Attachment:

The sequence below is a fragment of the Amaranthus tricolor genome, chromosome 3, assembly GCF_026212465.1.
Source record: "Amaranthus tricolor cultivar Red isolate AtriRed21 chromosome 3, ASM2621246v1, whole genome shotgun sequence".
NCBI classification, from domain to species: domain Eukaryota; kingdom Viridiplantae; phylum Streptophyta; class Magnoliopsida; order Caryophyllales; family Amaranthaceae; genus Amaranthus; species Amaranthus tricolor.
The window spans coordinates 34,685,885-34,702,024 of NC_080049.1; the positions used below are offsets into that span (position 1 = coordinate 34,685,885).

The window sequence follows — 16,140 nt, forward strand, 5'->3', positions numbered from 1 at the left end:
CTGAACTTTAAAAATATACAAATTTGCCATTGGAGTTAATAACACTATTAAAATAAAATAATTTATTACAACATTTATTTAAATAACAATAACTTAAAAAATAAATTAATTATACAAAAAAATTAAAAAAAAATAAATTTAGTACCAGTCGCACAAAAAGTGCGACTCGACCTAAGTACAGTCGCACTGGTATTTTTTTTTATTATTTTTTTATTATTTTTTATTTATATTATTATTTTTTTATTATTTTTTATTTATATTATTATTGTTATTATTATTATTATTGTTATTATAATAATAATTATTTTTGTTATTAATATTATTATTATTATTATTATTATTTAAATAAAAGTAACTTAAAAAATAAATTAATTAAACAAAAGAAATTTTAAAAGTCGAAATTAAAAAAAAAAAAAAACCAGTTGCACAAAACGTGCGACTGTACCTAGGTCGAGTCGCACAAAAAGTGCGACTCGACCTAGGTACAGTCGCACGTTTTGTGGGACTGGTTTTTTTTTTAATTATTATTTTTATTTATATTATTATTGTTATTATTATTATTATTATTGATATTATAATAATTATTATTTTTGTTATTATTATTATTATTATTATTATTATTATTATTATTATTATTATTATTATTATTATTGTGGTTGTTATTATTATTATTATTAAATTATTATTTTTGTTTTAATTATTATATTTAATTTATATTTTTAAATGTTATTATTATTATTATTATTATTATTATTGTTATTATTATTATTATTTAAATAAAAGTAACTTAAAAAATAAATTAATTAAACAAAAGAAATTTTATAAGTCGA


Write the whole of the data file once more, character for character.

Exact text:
The sequence below is a fragment of the Amaranthus tricolor genome, chromosome 3, assembly GCF_026212465.1.
Source record: "Amaranthus tricolor cultivar Red isolate AtriRed21 chromosome 3, ASM2621246v1, whole genome shotgun sequence".
NCBI classification, from domain to species: domain Eukaryota; kingdom Viridiplantae; phylum Streptophyta; class Magnoliopsida; order Caryophyllales; family Amaranthaceae; genus Amaranthus; species Amaranthus tricolor.
The window spans coordinates 34,685,885-34,702,024 of NC_080049.1; the positions used below are offsets into that span (position 1 = coordinate 34,685,885).

The window sequence follows — 16,140 nt, forward strand, 5'->3', positions numbered from 1 at the left end:
CTGAACTTTAAAAATATACAAATTTGCCATTGGAGTTAATAACACTATTAAAATAAAATAATTTATTACAACATTTATTTAAATAACAATAACTTAAAAAATAAATTAATTATACAAAAAAATTAAAAAAAAATAAATTTAGTACCAGTCGCACAAAAAGTGCGACTCGACCTAAGTACAGTCGCACTGGTATTTTTTTTTATTATTTTTTTATTATTTTTTATTTATATTATTATTTTTTTATTATTTTTTATTTATATTATTATTGTTATTATTATTATTATTGTTATTATAATAATAATTATTTTTGTTATTAATATTATTATTATTATTATTATTATTTAAATAAAAGTAACTTAAAAAATAAATTAATTAAACAAAAGAAATTTTAAAAGTCGAAATTAAAAAAAAAAAAAAACCAGTTGCACAAAACGTGCGACTGTACCTAGGTCGAGTCGCACAAAAAGTGCGACTCGACCTAGGTACAGTCGCACGTTTTGTGGGACTGGTTTTTTTTTTAATTATTATTTTTATTTATATTATTATTGTTATTATTATTATTATTATTGATATTATAATAATTATTATTTTTGTTATTATTATTATTATTATTATTATTATTATTATTATTATTATTATTATTATTATTATTGTGGTTGTTATTATTATTATTATTAAATTATTATTTTTGTTTTAATTATTATATTTAATTTATATTTTTAAATGTTATTATTATTATTATTATTATTATTATTGTTATTATTATTATTATTTAAATAAAAGTAACTTAAAAAATAAATTAATTAAACAAAAGAAATTTTATAAGTCGA